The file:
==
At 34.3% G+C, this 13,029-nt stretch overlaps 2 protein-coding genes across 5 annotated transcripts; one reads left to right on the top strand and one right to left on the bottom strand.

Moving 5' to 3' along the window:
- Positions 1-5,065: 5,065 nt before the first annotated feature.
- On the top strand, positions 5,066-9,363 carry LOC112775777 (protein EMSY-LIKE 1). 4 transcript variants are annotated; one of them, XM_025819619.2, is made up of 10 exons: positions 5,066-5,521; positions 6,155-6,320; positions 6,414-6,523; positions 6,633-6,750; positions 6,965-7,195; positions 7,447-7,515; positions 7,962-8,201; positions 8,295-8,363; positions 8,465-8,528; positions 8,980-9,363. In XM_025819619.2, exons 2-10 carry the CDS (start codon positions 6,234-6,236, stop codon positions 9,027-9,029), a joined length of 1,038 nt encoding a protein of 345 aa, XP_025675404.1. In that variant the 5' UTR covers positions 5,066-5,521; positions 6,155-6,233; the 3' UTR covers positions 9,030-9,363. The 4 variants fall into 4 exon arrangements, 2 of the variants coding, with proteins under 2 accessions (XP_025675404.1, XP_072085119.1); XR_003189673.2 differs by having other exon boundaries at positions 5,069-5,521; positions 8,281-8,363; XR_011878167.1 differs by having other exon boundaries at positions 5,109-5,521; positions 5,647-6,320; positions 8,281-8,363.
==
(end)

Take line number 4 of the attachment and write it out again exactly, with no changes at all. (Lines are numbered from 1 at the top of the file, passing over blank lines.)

- On the top strand, positions 5,066-9,363 carry LOC112775777 (protein EMSY-LIKE 1). 4 transcript variants are annotated; one of them, XM_025819619.2, is made up of 10 exons: positions 5,066-5,521; positions 6,155-6,320; positions 6,414-6,523; positions 6,633-6,750; positions 6,965-7,195; positions 7,447-7,515; positions 7,962-8,201; positions 8,295-8,363; positions 8,465-8,528; positions 8,980-9,363. In XM_025819619.2, exons 2-10 carry the CDS (start codon positions 6,234-6,236, stop codon positions 9,027-9,029), a joined length of 1,038 nt encoding a protein of 345 aa, XP_025675404.1. In that variant the 5' UTR covers positions 5,066-5,521; positions 6,155-6,233; the 3' UTR covers positions 9,030-9,363. The 4 variants fall into 4 exon arrangements, 2 of the variants coding, with proteins under 2 accessions (XP_025675404.1, XP_072085119.1); XR_003189673.2 differs by having other exon boundaries at positions 5,069-5,521; positions 8,281-8,363; XR_011878167.1 differs by having other exon boundaries at positions 5,109-5,521; positions 5,647-6,320; positions 8,281-8,363.